North Korea warns of serious risk related to deterrence agreement between US and South Korea

The influential sister of North Korean leader Kim Jong-un warned that a recent South Korea-US agreement would pose “greater risks”. Kim Yo-jong said North Korea’s nuclear deterrent “must be perfect”, state media reported. The United States has agreed to deploy nuclear submarines in South Korea and involve Seoul in its nuclear program to counter the North Korean nuclear threat.

In return, South Korea agreed not to develop its own nuclear weapons. The deal, known as the Washington Declaration, was announced this week during President Joe Biden’s meeting with South Korean President Yoon Seok-yeol in the US capital.

Referring to the agreement, Kim said: “The more determined the enemies are to hold nuclear war exercises and the more nuclear weapons are deployed near the Korean peninsula, the more will be the exercise of right to self-defence will turn into direct proportional to them.”

She warned that the move “will only put the peace and security of Northeast Asia and the world at greater risk.” Kim holds a leadership position in the Central Committee of the Workers’ Party of Korea and is said to have influence over her brother.

President Biden praised the deal, saying it would strengthen cooperation among allies to prevent a North Korean attack. President Yoon said the agreement marked the “unprecedented” commitment of the United States to deter attacks and protect allies using nuclear weapons.

China warned of “deliberately causing tension, provoking confrontation and playing the game of intimidation”. Under the deal, the United States will make its defense commitments clearer by sending a nuclear submarine to South Korea for the first time in 40 years, along with other assets, including a nuclear powered submarine. nuclear-capable bomber.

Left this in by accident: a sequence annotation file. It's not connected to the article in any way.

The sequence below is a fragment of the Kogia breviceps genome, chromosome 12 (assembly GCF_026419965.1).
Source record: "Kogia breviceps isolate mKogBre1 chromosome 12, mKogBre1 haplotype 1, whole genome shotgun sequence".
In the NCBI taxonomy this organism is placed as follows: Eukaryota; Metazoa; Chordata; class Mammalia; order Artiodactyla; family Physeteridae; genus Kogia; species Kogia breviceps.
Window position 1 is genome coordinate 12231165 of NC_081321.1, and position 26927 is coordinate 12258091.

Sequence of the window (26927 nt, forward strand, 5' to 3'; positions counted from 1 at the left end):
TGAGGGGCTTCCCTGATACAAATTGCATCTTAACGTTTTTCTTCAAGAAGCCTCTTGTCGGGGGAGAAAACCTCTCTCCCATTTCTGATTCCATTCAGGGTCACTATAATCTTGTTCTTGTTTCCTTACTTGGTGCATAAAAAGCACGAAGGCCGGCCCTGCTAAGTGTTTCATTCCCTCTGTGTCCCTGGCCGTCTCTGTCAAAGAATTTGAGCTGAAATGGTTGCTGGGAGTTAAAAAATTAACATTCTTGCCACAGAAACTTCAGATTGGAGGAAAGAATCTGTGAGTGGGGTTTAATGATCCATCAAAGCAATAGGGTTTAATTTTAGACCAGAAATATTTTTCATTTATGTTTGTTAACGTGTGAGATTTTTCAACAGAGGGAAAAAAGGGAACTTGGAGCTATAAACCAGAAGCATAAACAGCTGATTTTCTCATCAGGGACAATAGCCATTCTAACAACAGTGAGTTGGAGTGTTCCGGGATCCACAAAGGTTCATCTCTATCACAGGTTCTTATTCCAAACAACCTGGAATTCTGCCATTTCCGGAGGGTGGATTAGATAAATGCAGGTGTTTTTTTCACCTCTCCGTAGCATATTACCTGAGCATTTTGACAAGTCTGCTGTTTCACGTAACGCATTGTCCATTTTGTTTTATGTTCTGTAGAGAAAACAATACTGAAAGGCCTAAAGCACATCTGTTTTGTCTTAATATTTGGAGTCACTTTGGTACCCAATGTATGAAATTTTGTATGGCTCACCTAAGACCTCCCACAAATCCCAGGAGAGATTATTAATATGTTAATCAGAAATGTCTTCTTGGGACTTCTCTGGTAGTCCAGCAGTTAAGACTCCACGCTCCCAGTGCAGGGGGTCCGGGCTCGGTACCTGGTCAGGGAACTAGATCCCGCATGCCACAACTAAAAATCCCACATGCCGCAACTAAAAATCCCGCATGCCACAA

The two sides will also develop a nuclear advisory group to discuss planning issues. Politicians in Seoul have long urged Washington to involve them more in planning how and when to use nuclear weapons against North Korea.

Concern is growing on both sides about the nuclear threat posed by North Korea. Pyongyang is developing tactical nuclear weapons that can target South Korea and improving long-range weapons that can reach the US mainland. The United States already has treaty obligations to protect South Korea and has promised to use nuclear weapons if necessary.

But some in South Korea are beginning to question that commitment and urge the country to pursue its own nuclear program.

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